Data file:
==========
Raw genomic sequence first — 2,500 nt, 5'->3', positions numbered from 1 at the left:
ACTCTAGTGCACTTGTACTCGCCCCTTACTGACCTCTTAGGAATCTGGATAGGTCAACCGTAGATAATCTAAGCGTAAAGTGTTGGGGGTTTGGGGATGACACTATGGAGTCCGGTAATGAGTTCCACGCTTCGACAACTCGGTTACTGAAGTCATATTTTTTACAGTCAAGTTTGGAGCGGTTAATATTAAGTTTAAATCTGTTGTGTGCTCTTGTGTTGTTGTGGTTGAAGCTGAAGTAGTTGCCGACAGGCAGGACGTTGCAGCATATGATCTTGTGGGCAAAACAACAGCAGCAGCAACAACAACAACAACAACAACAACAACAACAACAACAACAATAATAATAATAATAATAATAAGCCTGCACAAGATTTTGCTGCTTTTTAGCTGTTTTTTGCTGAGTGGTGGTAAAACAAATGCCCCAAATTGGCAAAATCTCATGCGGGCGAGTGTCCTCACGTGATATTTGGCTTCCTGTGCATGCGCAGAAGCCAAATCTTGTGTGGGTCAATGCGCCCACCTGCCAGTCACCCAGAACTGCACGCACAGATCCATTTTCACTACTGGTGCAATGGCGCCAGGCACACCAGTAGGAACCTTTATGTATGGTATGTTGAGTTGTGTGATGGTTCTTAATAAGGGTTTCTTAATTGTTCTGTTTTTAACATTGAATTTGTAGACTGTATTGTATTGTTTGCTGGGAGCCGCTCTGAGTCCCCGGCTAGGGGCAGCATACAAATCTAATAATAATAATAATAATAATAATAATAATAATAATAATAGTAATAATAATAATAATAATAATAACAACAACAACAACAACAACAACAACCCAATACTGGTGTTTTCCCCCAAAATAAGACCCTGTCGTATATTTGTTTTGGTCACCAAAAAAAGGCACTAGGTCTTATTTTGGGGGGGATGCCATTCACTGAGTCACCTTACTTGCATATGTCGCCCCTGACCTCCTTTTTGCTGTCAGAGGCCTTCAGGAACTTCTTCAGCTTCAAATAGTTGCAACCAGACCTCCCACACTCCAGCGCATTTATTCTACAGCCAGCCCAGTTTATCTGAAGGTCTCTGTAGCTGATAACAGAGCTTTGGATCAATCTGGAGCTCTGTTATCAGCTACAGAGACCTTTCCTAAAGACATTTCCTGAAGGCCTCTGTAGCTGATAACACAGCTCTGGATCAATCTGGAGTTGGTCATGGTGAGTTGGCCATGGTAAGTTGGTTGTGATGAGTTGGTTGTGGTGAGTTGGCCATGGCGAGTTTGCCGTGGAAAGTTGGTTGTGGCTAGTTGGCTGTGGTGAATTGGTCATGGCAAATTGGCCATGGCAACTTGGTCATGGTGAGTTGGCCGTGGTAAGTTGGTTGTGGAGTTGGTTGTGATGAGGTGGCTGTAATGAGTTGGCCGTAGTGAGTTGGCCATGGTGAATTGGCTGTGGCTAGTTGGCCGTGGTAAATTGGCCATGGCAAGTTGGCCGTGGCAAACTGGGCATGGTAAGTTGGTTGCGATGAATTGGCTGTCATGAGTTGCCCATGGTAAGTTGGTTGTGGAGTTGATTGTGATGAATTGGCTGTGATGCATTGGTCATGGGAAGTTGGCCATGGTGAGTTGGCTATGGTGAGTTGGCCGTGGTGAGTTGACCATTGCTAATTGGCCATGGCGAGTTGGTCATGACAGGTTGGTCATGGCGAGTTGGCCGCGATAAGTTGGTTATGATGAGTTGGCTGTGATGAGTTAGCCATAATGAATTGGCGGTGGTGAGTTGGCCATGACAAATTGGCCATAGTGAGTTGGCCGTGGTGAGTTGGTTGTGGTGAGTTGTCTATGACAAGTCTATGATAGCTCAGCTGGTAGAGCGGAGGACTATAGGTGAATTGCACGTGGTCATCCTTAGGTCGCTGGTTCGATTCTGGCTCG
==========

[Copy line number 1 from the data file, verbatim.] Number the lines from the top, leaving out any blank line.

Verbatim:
Raw genomic sequence first — 2,500 nt, 5'->3', positions numbered from 1 at the left: